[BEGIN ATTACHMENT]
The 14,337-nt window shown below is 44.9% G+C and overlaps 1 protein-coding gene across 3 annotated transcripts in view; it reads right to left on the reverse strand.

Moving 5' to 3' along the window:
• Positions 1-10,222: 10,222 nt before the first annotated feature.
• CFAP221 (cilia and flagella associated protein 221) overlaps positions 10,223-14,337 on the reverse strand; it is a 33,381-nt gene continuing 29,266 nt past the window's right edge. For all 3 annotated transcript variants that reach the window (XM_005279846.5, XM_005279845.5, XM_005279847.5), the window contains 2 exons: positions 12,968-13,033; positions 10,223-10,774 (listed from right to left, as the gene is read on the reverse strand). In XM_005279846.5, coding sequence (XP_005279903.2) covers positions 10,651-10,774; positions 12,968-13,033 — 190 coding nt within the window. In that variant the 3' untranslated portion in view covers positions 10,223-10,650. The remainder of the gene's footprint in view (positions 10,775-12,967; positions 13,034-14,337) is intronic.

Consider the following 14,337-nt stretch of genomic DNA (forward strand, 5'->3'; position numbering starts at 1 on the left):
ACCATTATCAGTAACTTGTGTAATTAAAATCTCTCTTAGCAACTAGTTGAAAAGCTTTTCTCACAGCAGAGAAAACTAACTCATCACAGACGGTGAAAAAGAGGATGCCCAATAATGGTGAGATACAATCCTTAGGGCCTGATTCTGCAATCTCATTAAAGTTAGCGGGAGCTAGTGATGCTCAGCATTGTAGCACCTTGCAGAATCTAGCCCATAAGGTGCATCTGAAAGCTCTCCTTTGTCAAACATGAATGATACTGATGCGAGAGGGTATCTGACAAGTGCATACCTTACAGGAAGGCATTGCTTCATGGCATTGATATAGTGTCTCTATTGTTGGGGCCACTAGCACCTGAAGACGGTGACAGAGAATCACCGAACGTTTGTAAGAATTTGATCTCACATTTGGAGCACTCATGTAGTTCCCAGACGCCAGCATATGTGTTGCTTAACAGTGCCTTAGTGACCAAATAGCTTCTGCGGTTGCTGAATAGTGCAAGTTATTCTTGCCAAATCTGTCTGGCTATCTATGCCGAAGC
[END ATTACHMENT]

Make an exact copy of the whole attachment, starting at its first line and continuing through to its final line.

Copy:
The 14,337-nt window shown below is 44.9% G+C and overlaps 1 protein-coding gene across 3 annotated transcripts in view; it reads right to left on the reverse strand.

Moving 5' to 3' along the window:
• Positions 1-10,222: 10,222 nt before the first annotated feature.
• CFAP221 (cilia and flagella associated protein 221) overlaps positions 10,223-14,337 on the reverse strand; it is a 33,381-nt gene continuing 29,266 nt past the window's right edge. For all 3 annotated transcript variants that reach the window (XM_005279846.5, XM_005279845.5, XM_005279847.5), the window contains 2 exons: positions 12,968-13,033; positions 10,223-10,774 (listed from right to left, as the gene is read on the reverse strand). In XM_005279846.5, coding sequence (XP_005279903.2) covers positions 10,651-10,774; positions 12,968-13,033 — 190 coding nt within the window. In that variant the 3' untranslated portion in view covers positions 10,223-10,650. The remainder of the gene's footprint in view (positions 10,775-12,967; positions 13,034-14,337) is intronic.

Consider the following 14,337-nt stretch of genomic DNA (forward strand, 5'->3'; position numbering starts at 1 on the left):
ACCATTATCAGTAACTTGTGTAATTAAAATCTCTCTTAGCAACTAGTTGAAAAGCTTTTCTCACAGCAGAGAAAACTAACTCATCACAGACGGTGAAAAAGAGGATGCCCAATAATGGTGAGATACAATCCTTAGGGCCTGATTCTGCAATCTCATTAAAGTTAGCGGGAGCTAGTGATGCTCAGCATTGTAGCACCTTGCAGAATCTAGCCCATAAGGTGCATCTGAAAGCTCTCCTTTGTCAAACATGAATGATACTGATGCGAGAGGGTATCTGACAAGTGCATACCTTACAGGAAGGCATTGCTTCATGGCATTGATATAGTGTCTCTATTGTTGGGGCCACTAGCACCTGAAGACGGTGACAGAGAATCACCGAACGTTTGTAAGAATTTGATCTCACATTTGGAGCACTCATGTAGTTCCCAGACGCCAGCATATGTGTTGCTTAACAGTGCCTTAGTGACCAAATAGCTTCTGCGGTTGCTGAATAGTGCAAGTTATTCTTGCCAAATCTGTCTGGCTATCTATGCCGAAGC